The Film

For the past year and half Scheherazade has been awake through the night telling stories to King Shahryar. This real marathon is nothing but a ploy devised with her sister’s complicity to try to stop the king’s bloodthirsty madness in his decision to wed a new maiden every evening, only to have her killed by dawn. Scheherazade has managed to escape this foretold condemnation to death every night by leaving her stories unfinished with the promise to continue the following night; and so the King decides to spare her life in order to continue listening to the tales that delight him so. Many more nights will have gone by – one thousand and one in total – before Shahryar realises that he should neither kill Scheherazade nor wed another woman. But that is not part of this film: the narrative device of the ‘Arabian nights’ book is relatively well known and we rely on this fact being part of the collective folk universe to focus mainly on the stories Scheherazade tells. And these will be different than the ones we know from the book.

In the book we read tales of kings and princesses, merchants and slaves, fishermen and warriors, jinni of the lamp and talking animals. There are paupers who become rich. There are powerful men who will have lost everything in the blink of an eye. There are fables with an obvious moral value and anarchic stories apparently without one. Some tales are comical, other tragic; there are also libertine and prudish ones… Almost all have a touch of surrealism and a certain excess that materialises in violence, eroticism and sarcasm. They happen in cities of the Middle East, India, North Africa, China…

In our movie, Scheherazade’s stories happen in Portugal. Not in a Portugal of the age of the book, but in present day Portugal with its economic crisis and social ebullition.

It is Portugal in 2013-14, inhabited by rich and poor, powerful and insignificant people, workers and unemployed, thieves and honest men. It is also a delirious and excessive Portugal marked by the consequences of the crisis.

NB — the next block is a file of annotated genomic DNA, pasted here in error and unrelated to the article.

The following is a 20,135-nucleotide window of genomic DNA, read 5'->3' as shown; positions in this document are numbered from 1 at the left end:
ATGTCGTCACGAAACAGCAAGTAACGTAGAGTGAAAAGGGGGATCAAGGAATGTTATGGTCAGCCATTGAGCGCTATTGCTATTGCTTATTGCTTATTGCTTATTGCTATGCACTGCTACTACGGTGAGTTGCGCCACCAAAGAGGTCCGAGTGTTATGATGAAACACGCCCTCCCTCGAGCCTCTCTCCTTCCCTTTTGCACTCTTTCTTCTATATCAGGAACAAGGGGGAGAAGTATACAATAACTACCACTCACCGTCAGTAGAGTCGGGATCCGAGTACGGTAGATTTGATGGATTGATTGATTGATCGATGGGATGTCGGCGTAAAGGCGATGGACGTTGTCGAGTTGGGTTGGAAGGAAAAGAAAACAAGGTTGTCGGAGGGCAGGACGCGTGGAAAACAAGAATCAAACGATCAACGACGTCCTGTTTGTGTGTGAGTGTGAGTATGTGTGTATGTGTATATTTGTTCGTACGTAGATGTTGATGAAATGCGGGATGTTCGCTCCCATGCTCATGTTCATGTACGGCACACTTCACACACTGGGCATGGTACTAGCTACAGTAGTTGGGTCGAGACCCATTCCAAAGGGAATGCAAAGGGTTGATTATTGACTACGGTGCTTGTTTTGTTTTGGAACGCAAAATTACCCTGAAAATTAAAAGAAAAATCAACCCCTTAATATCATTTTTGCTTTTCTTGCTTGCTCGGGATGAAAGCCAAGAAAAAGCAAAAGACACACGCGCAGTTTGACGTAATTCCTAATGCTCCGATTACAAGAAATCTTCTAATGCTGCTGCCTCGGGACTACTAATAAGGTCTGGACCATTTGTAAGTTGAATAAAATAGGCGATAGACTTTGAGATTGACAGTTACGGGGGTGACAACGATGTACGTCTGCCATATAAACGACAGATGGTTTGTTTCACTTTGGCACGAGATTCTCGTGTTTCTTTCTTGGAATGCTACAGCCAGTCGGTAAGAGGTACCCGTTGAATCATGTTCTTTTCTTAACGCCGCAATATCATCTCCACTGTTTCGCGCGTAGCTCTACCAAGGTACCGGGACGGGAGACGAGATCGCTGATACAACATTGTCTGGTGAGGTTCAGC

In this film, we intend to do two things simultaneously: 1) to take up the delirious fictional spirit of the ‘Arabian Nights’ and especially reaffirm, through this and with this the bond that unites the King and Scheherazade (the imperious need for stories), and 2) to outline a portrait or chronicle of Portugal during a whole year (at a time when the country is subject to the effects of ‘austerity measures’ created by the Troika’s financial aid package). Fiction and social portrait, flying carpets and strikes. These are two dimensions that are apparently unrelated or that we have grown used to arrange in different boxes, as it were. But imagination and reality have never been able to exist without each other (and Scheherazade knows this well).

Due to the nature of this project, this synopsis will seem increasingly further away from a normal synopsis. In reality, in our version of the ‘Arabian Nights’ Scheherazade’s stories are based on events that have not yet taken place – those that will happen in Portugal in the next twelve months, generating a body of stories and characters that, for the moment, we are only able to imagine. It is therefore impossible to describe in a synopsis what the film will be.

At best, what we can do here – and to finish- is to reiterate once again the basic principle that guides the storyteller: will Ali Baba be able to escape the cave before the 40 thieves arrive? Will Portugal be able to avoid a second aid package and return to the markets?

(At this point in her narration, Scheherazade saw the day break and, discretely, fell silent).

Miguel Gomes